Equities Fall Out of Favor With Individual Investors: Q1 2006

Federal Reserve flow of funds accounts for Q1 2006 show the degree to which equity investments have fallen out of favor with individual investors.

Flow table F100 (Households) reports annual rates of net direct sales of equities by individuals of $866.5 billion, an all-time high.

This selling is interpreted as reflecting executives exercising stock options in a massive transfer of corporate wealth to favored insiders through buybacks.

On the other hand, net purchases of equities by individuals via mutual funds — for many years a pillar of the stock market — was only $205.1 billion in Q1 2006 (annual rate).

This means that net disinvestment in equities by individuals was $670.9 billion (annual rate) in Q1 2006 — a record!

*From table F122 (Mutual Funds), we see that 40.9% of net investment in mutual funds was directed into equities. Therefore, we can calculate net investment by households into equities as follows:

Purchase/Sales of Equity by Households, Q1 2006: US$ billions
Direct Sales of Stock -866.5
Indirect Purchases of Stock through Mutual Funds 205.1
= Net Equity Sales -670.9

Mutual Fund Stock Investments Decline

In the year 2000, about 80% of the money that flowed to mutual funds was directed to the equity market.

After the crash, by 2002 less than 20% of net mutual fund sales were allocated to the stock market.

Asset Allocation: Net Mutual Fund Sales

Over the next few years, as the economy recovered from the Clinton recession, the graph shows that the allocation of mutual fund sales into equities increased to about 60% in Q3 2005.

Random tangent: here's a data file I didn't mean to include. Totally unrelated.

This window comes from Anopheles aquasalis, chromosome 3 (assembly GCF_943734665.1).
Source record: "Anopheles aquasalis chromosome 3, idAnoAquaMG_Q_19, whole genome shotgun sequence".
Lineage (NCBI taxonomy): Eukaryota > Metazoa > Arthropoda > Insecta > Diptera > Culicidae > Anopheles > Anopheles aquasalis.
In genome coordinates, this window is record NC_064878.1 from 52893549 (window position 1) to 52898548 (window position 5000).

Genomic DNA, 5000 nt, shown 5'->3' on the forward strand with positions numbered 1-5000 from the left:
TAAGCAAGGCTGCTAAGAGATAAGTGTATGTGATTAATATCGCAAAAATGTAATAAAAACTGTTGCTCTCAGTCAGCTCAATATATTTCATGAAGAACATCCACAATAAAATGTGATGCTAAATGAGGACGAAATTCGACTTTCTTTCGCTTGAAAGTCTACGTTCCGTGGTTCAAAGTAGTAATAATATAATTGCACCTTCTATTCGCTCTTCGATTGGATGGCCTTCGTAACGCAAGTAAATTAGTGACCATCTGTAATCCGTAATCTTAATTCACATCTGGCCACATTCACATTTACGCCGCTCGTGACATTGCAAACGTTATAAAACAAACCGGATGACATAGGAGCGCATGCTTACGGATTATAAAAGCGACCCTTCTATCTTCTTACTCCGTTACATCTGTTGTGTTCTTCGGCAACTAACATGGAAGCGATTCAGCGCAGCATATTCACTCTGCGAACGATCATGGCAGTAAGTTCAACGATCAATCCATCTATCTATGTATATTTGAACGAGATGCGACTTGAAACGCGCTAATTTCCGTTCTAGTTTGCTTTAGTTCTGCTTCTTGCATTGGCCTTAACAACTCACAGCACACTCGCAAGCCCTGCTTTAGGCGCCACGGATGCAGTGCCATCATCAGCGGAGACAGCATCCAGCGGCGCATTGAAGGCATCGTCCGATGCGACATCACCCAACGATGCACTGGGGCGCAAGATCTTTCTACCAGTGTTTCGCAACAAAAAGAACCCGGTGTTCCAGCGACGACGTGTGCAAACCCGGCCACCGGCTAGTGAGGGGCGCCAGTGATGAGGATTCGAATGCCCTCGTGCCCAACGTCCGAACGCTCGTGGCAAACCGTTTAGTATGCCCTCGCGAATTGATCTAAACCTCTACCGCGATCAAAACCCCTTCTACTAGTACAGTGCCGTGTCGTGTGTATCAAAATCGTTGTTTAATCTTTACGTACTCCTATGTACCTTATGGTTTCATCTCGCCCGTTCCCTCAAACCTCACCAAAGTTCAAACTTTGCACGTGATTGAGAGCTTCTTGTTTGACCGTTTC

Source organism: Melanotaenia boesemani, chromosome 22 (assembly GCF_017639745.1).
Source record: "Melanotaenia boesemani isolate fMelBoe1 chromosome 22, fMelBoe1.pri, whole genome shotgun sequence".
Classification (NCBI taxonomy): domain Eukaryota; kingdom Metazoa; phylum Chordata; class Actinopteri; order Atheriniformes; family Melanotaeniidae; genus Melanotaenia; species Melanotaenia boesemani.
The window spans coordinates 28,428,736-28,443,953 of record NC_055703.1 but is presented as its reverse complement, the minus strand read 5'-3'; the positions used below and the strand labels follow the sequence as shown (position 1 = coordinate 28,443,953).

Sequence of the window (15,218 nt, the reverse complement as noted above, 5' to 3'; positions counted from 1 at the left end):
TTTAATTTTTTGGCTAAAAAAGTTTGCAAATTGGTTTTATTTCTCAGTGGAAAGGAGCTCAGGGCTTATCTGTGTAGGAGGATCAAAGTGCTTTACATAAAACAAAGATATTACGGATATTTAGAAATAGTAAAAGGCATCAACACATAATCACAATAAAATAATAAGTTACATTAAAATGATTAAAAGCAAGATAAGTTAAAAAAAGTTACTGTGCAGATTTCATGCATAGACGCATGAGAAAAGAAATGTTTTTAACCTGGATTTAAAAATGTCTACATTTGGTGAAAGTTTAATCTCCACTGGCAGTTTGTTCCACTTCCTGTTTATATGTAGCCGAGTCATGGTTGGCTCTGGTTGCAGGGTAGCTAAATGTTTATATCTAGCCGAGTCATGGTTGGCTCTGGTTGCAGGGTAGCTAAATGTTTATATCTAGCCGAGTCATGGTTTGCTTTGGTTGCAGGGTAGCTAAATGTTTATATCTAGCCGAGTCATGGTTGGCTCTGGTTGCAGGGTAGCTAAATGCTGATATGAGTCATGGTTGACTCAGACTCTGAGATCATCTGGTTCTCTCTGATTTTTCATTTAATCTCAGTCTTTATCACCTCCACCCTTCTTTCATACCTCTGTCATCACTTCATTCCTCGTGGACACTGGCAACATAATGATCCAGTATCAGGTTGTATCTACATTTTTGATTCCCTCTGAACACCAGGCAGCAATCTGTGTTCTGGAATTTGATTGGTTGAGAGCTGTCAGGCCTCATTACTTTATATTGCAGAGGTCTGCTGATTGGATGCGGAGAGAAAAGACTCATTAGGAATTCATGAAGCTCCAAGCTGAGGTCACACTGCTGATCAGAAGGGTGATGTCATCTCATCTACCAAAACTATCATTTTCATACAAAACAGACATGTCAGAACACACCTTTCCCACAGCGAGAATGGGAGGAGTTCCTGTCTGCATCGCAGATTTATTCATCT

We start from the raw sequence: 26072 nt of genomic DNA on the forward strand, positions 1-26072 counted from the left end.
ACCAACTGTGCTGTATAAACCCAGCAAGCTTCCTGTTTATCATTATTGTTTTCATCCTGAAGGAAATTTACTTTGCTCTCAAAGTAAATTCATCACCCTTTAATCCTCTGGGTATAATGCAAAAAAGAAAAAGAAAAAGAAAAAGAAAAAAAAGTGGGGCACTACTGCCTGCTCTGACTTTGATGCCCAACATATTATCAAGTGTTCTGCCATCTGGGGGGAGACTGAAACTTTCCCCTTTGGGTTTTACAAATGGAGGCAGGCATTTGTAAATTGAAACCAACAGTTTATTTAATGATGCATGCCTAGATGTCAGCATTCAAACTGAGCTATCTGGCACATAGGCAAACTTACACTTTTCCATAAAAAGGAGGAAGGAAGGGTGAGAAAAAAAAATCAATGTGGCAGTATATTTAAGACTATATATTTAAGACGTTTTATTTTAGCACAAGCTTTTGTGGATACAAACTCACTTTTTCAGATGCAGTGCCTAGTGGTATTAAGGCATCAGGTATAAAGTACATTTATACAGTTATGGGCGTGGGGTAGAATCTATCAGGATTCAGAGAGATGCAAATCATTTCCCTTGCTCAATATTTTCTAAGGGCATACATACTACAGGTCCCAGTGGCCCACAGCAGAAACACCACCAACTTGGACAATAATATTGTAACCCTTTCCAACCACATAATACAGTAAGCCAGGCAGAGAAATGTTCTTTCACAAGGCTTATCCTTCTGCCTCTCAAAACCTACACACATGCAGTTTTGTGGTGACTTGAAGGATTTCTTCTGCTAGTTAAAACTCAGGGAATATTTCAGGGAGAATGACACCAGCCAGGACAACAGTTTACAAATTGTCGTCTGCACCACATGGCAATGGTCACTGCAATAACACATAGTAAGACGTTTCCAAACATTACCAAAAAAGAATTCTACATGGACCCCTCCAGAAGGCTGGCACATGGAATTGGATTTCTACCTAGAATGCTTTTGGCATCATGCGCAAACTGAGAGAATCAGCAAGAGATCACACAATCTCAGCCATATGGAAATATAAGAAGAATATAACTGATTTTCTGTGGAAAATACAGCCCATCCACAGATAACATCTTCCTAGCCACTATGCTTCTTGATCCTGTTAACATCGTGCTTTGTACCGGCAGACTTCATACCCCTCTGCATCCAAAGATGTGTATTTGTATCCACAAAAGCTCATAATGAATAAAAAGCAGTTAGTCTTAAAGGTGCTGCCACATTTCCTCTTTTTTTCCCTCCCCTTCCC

However, the trend has again reversed, with only 40.9% of net mutual fund sales ending up in the equity market by Q1 2006.

High Prices and Baby Boomers

It is not difficult to explain this reversal:

  1. Stocks are over-priced in historical terms, both on the basis of earnings and dividend yields;

  2. The collapse of the Great Bubble of the 1990s has shaken belief in the Common Stock Legend; and

  3. As Baby Boomers approach retirement, they naturally direct an increased portion of savings to fixed income investments.

By mid-2006, the word was out that the impending retirement of Baby Boomers is likely to impair the equity market for years to come.

Professor Jeremy Siegel, author of ‘Stocks for the Long Run’, even predicted that equity prices could fall as much as 50% unless Chinese and Indian investors are willing to buy over-priced equities from retiring Baby Boomers.

To make matters worse, the Federal Reserve Board is bent on spooking the market by raising interest rates, which is interpreted by followers of the Efficient Market Hypothesis as a negative force on stock prices.

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